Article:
Equal access to education, equal respect and compensation in the many spheres of labor, and universal access to affordable, safe, voluntary reproductive healthcare (including contraception and abortion) are goals of the utmost importance. To link the inherent value of these projects to an assumption that women educated and employed within a Westernized social model will want fewer children and thus have fewer children is to make the success of these projects dangerously contingent on women behaving this way. Whitty’s solution – that women will voluntarily have few or no babies if we just help them understand that human reproduction destroys the environment, starves people, and dooms the planet – neglects to consider that there may be something a little coercive about social stigma.
In saying that reducing human population is as vital as reducing consumption, Whitty offers yet another escape route to wealthy global citizens hoping to carbon-barter our way out of communal responsibility. This usually takes the form of substituting isolated decisions about what to buy for engaging in broad-based community action; for disciples of the overpopulation theory, it often leads to talking about one’s own childlessness as a moral victory that less enlightened (m)others lack. As one online commenter at the Mother Jones article said, “So even though I am an unrepentant consumer and carnivorous beast with an addiction to petrol consumption, I am still less of a burden on the planet than the frugal vegan Prius pilot with two rug rats. Ha Ha, who would have thought! I would end tax breaks for breeders and tax children instead. We don’t need to encourage breeding.”
While MoJo isn’t necessarily responsible for the conclusions of their readers, there’s no denying that their message is virtue through the refusal to propagate. It’s delivered by comparing children over and over to economic choices. Whitty quotes an analysis of the “environmental price tag of a baby,” instructing readers that “the ecological costs of that child and her children far outweigh even the combined energy-saving choices from all a mother’s other good decisions, like buying a fuel-efficient car, recycling, using energy-saving appliances and lightbulbs.” (Every parent in the article has a female pronoun, apparently because the author agrees with the study’s statistician that to acknowledge what can in this context only be called the complicity of a father, or two fathers, or a second mother, is “computationally prohibitive.”)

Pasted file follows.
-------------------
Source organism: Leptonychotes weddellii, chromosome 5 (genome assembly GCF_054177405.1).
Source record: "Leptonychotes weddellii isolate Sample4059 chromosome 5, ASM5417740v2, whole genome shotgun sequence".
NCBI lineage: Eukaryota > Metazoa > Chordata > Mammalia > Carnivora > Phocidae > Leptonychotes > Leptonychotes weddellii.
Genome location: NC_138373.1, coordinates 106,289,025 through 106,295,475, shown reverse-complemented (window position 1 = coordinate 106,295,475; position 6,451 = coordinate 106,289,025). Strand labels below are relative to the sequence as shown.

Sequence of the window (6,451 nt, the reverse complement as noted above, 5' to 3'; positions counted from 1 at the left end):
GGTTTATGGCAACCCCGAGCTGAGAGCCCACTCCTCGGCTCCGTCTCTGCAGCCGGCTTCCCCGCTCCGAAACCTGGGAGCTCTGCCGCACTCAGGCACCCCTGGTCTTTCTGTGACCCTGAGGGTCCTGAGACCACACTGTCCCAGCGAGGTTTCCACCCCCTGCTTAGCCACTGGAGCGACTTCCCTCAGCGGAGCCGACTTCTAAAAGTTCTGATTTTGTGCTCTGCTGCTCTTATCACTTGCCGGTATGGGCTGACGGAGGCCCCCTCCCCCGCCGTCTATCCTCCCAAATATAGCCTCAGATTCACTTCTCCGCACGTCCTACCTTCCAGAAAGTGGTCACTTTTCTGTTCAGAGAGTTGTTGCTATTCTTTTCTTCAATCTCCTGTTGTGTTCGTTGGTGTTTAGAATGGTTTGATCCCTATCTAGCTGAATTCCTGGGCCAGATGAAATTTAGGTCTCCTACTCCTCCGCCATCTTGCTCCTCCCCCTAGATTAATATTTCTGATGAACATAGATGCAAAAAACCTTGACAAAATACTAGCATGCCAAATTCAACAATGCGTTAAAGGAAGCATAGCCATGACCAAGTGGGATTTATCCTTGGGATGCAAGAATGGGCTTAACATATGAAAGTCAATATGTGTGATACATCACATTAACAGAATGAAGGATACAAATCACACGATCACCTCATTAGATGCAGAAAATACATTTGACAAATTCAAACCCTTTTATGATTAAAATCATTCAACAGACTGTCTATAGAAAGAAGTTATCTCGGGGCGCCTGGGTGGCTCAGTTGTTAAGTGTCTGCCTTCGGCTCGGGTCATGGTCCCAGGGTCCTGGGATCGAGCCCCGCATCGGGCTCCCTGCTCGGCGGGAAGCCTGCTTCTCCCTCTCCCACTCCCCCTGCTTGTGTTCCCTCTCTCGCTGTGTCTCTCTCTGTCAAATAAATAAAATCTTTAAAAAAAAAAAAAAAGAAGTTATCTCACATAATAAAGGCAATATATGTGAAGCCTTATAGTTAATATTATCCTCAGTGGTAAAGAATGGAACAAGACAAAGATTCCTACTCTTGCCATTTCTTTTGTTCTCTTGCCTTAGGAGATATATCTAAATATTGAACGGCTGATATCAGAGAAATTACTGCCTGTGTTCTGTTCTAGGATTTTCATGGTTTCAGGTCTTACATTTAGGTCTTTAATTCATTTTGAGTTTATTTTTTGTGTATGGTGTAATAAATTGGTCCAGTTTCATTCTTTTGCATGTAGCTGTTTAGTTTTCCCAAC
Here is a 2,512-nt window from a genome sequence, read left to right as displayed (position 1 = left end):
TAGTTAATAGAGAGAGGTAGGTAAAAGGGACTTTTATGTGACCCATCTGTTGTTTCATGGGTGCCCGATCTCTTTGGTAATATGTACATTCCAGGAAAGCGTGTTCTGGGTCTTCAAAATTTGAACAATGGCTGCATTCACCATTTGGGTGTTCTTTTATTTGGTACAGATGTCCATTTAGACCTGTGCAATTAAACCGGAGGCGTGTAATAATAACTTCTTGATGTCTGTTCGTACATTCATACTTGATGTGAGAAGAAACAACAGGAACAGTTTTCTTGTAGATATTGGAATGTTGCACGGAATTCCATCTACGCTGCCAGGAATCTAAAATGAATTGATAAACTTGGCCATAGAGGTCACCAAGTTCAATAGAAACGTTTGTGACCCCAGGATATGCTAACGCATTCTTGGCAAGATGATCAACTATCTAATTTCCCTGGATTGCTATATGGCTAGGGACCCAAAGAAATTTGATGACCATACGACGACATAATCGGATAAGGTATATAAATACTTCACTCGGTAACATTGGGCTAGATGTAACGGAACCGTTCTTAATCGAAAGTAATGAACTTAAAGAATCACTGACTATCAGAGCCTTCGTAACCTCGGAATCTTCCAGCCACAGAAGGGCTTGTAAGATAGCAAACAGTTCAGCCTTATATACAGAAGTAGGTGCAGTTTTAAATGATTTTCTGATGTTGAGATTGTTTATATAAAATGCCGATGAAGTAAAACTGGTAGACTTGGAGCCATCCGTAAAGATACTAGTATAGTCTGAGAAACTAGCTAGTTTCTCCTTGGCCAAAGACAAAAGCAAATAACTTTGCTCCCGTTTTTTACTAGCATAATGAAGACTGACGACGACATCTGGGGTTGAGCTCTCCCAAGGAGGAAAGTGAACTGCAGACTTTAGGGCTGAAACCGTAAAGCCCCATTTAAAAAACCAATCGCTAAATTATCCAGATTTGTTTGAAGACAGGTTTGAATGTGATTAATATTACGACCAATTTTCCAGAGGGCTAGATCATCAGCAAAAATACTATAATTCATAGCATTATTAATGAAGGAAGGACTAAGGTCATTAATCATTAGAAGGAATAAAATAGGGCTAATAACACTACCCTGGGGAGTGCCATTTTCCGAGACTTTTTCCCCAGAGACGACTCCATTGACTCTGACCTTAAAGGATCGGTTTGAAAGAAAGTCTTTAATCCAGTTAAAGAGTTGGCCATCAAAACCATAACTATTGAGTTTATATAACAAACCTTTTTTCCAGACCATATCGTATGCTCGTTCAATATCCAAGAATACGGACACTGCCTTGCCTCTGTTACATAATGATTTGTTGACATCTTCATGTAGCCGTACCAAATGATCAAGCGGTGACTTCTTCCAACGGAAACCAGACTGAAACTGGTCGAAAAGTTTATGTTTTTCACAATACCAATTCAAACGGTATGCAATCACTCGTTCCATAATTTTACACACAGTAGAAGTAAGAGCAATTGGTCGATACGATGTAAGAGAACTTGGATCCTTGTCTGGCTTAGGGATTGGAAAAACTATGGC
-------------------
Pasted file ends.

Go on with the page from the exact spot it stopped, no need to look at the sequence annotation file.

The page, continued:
It seems bizarre that a publication whose very title evokes a history of radical social justice organizing would advocate this increasingly popular mainstream view of children’s worth – not to mention the reduction of an individual’s ability to affect climate change to a set of consumer choices. True, it is much easier to calculate the environmental price tag on one’s choice to buy a Prius. It would surely be “computationally prohibitive” to ask what the potential power of that child would be if her engagement went further than her wallet. If she became a farmer like her mother, working in a pasture-rotational agricultural model that replenishes depleted soil. Or if she grew up to build and maintain bicycles in her community, circumventing that Prius entirely. Or if her family lived intergenerationally, or shared a multi-family building. Or if she became an activist working to diminish the freedom with which her country permitted their military, corporations, and global economic interests to damage planetary sustainability.
This potential in our children and ourselves for change should be nourished, not ignored. There are crucial questions being asked, among them why it is always easier to advocate for fertility reductions than for a critical approach to globalized economic and agriculture systems, an unchecked military-industrial complex, and isolated mass overconsumption (the answer to which may not be “buy different stuff”). Claiming not to have heard those who have been asking these questions doesn’t get you off the hook – particularly when you’ve assumed the mantle of smart, fearless truth-telling.